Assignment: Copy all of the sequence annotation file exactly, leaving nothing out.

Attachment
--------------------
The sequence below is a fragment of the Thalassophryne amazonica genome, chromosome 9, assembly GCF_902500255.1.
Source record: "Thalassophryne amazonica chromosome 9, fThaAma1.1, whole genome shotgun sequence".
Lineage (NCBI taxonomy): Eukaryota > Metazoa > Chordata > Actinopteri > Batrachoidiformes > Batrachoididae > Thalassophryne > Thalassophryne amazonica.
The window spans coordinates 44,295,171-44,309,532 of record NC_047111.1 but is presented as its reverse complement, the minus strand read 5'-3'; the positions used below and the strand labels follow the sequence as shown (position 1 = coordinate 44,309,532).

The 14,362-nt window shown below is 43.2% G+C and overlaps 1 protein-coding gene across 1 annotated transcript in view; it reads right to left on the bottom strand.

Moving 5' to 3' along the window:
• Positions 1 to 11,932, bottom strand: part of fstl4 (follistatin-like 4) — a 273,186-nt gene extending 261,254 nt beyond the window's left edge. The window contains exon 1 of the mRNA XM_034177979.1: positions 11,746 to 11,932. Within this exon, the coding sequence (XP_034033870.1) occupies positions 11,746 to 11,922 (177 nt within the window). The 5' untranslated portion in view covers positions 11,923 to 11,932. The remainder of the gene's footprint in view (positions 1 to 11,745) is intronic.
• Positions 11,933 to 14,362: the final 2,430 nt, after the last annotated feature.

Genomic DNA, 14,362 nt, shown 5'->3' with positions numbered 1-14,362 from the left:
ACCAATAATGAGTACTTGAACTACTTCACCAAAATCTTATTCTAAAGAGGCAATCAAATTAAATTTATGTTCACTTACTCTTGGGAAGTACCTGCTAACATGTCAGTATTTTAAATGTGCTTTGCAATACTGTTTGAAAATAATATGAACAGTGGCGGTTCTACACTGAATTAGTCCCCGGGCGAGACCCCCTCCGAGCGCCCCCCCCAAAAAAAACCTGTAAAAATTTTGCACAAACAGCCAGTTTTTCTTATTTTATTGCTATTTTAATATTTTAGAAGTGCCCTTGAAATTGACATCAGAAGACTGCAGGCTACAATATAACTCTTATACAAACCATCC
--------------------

The sequence below is a fragment of the Thalassophryne amazonica genome, chromosome 9, assembly GCF_902500255.1.
Source record: "Thalassophryne amazonica chromosome 9, fThaAma1.1, whole genome shotgun sequence".
Lineage (NCBI taxonomy): Eukaryota > Metazoa > Chordata > Actinopteri > Batrachoidiformes > Batrachoididae > Thalassophryne > Thalassophryne amazonica.
The window spans coordinates 44,295,171-44,309,532 of record NC_047111.1 but is presented as its reverse complement, the minus strand read 5'-3'; the positions used below and the strand labels follow the sequence as shown (position 1 = coordinate 44,309,532).

The 14,362-nt window shown below is 43.2% G+C and overlaps 1 protein-coding gene across 1 annotated transcript in view; it reads right to left on the bottom strand.

Moving 5' to 3' along the window:
• Positions 1 to 11,932, bottom strand: part of fstl4 (follistatin-like 4) — a 273,186-nt gene extending 261,254 nt beyond the window's left edge. The window contains exon 1 of the mRNA XM_034177979.1: positions 11,746 to 11,932. Within this exon, the coding sequence (XP_034033870.1) occupies positions 11,746 to 11,922 (177 nt within the window). The 5' untranslated portion in view covers positions 11,923 to 11,932. The remainder of the gene's footprint in view (positions 1 to 11,745) is intronic.
• Positions 11,933 to 14,362: the final 2,430 nt, after the last annotated feature.

Genomic DNA, 14,362 nt, shown 5'->3' with positions numbered 1-14,362 from the left:
ACCAATAATGAGTACTTGAACTACTTCACCAAAATCTTATTCTAAAGAGGCAATCAAATTAAATTTATGTTCACTTACTCTTGGGAAGTACCTGCTAACATGTCAGTATTTTAAATGTGCTTTGCAATACTGTTTGAAAATAATATGAACAGTGGCGGTTCTACACTGAATTAGTCCCCGGGCGAGACCCCCTCCGAGCGCCCCCCCCAAAAAAAACCTGTAAAAATTTTGCACAAACAGCCAGTTTTTCTTATTTTATTGCTATTTTAATATTTTAGAAGTGCCCTTGAAATTGACATCAGAAGACTGCAGGCTACAATATAACTCTTATACAAACCATCC